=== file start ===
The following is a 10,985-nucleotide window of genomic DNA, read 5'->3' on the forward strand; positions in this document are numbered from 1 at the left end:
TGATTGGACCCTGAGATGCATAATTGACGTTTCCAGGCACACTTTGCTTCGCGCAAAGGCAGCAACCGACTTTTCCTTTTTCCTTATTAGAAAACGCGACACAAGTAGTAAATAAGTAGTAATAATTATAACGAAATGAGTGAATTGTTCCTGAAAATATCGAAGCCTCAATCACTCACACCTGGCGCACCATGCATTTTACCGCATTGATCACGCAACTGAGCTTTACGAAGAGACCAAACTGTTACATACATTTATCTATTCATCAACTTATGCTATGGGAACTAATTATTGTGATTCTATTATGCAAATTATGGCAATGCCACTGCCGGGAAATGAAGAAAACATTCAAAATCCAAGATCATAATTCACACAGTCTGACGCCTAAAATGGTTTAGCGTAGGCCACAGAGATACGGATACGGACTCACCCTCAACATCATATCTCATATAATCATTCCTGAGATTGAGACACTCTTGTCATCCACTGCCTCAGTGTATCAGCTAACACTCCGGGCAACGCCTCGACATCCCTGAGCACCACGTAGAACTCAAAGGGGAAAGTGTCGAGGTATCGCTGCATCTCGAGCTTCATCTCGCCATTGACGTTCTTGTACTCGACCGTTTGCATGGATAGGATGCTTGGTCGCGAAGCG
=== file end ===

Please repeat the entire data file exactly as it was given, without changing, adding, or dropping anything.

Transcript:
The following is a 10,985-nucleotide window of genomic DNA, read 5'->3' on the forward strand; positions in this document are numbered from 1 at the left end:
TGATTGGACCCTGAGATGCATAATTGACGTTTCCAGGCACACTTTGCTTCGCGCAAAGGCAGCAACCGACTTTTCCTTTTTCCTTATTAGAAAACGCGACACAAGTAGTAAATAAGTAGTAATAATTATAACGAAATGAGTGAATTGTTCCTGAAAATATCGAAGCCTCAATCACTCACACCTGGCGCACCATGCATTTTACCGCATTGATCACGCAACTGAGCTTTACGAAGAGACCAAACTGTTACATACATTTATCTATTCATCAACTTATGCTATGGGAACTAATTATTGTGATTCTATTATGCAAATTATGGCAATGCCACTGCCGGGAAATGAAGAAAACATTCAAAATCCAAGATCATAATTCACACAGTCTGACGCCTAAAATGGTTTAGCGTAGGCCACAGAGATACGGATACGGACTCACCCTCAACATCATATCTCATATAATCATTCCTGAGATTGAGACACTCTTGTCATCCACTGCCTCAGTGTATCAGCTAACACTCCGGGCAACGCCTCGACATCCCTGAGCACCACGTAGAACTCAAAGGGGAAAGTGTCGAGGTATCGCTGCATCTCGAGCTTCATCTCGCCATTGACGTTCTTGTACTCGACCGTTTGCATGGATAGGATGCTTGGTCGCGAAGCG